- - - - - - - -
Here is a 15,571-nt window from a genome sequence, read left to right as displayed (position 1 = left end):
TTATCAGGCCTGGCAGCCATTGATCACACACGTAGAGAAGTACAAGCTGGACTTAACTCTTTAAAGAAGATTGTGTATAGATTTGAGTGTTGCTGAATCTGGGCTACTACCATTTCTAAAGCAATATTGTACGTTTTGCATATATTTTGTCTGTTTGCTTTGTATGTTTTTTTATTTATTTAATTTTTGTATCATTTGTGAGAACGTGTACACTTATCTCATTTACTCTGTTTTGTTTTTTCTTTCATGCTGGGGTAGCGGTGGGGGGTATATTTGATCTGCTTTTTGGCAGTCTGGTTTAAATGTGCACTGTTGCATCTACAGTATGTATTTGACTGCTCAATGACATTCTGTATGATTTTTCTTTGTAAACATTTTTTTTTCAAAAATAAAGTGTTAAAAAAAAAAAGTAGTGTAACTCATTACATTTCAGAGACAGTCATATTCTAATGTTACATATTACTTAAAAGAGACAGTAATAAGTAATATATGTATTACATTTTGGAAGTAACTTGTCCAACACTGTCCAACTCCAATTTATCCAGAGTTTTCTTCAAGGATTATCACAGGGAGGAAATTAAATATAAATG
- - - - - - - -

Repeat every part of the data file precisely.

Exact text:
Here is a 15,571-nt window from a genome sequence, read left to right as displayed (position 1 = left end):
TTATCAGGCCTGGCAGCCATTGATCACACACGTAGAGAAGTACAAGCTGGACTTAACTCTTTAAAGAAGATTGTGTATAGATTTGAGTGTTGCTGAATCTGGGCTACTACCATTTCTAAAGCAATATTGTACGTTTTGCATATATTTTGTCTGTTTGCTTTGTATGTTTTTTTATTTATTTAATTTTTGTATCATTTGTGAGAACGTGTACACTTATCTCATTTACTCTGTTTTGTTTTTTCTTTCATGCTGGGGTAGCGGTGGGGGGTATATTTGATCTGCTTTTTGGCAGTCTGGTTTAAATGTGCACTGTTGCATCTACAGTATGTATTTGACTGCTCAATGACATTCTGTATGATTTTTCTTTGTAAACATTTTTTTTTCAAAAATAAAGTGTTAAAAAAAAAAAGTAGTGTAACTCATTACATTTCAGAGACAGTCATATTCTAATGTTACATATTACTTAAAAGAGACAGTAATAAGTAATATATGTATTACATTTTGGAAGTAACTTGTCCAACACTGTCCAACTCCAATTTATCCAGAGTTTTCTTCAAGGATTATCACAGGGAGGAAATTAAATATAAATG